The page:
The High City

Written by Cecelia Holland
Review by B. J. Sedlock

This novel continues Holland’s Viking series. Raef Corbansson is grieving the loss of his cousin Conn, who lies dead back in Kiev. Because the coming winter makes it impossible to return home, Raef marks time by taking wages to row for a trading ship in the warmer climate of the Greek Sea. A storm and the subsequent shipwreck land him in the middle of a Byzantine civil war, where his aid in disabling the stone-throwers earns him an offer to join the imperial Varangian guard. Constantinople’s size and richness dazzle Raef, but despite having acquaintances in the guard, he is reluctant to enlist. His non-servile attitude lands him in trouble when he insults Helena, wife of co-Emperor Constantine. Constantine’s brother Basil, who holds the real power, seizes an opportunity to send Raef on a mission that should rid him of both his traitorous sister-in-law and the troublesome Viking.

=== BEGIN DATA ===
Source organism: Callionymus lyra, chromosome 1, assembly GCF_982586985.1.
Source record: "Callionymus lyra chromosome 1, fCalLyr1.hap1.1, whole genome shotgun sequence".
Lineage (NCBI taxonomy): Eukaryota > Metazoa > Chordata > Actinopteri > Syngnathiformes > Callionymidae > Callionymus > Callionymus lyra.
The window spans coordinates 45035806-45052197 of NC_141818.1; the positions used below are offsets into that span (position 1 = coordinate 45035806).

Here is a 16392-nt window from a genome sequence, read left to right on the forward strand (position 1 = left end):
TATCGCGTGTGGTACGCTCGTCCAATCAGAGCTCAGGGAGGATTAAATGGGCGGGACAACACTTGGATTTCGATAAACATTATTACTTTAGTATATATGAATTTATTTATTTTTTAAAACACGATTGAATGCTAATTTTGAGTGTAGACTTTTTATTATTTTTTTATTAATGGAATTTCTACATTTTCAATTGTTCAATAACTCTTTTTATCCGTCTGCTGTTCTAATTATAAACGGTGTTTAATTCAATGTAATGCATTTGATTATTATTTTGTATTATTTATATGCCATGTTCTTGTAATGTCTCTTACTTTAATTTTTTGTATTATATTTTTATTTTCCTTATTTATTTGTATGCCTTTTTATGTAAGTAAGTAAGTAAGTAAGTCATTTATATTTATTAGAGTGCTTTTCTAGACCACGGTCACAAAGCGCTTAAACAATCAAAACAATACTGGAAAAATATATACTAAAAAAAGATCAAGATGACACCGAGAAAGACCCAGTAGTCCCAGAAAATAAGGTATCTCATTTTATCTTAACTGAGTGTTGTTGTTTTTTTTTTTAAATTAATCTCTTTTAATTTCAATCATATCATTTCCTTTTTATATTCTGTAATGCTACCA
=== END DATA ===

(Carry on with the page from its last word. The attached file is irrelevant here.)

Readers who want to be spoon-fed information may have problems staying with it, but those who are content to wait for the author to reveal plot points and relationships will be more than satisfied. In the beginning, Raef doesn’t speak Greek and is a stranger in a strange land, also leaving the reader in the dark, at least at first. Ancient place names had me checking the reference books, and dates have to be deduced from the context. But this is not meant as a complaint. The thing I enjoy most about Holland’s books is that they introduce me to eras and settings I don’t know much about, while making me care about the characters. As always, her historical detail, such as Byzantine court intrigue and military life, is very vivid. The High City is well up to Holland’s standard.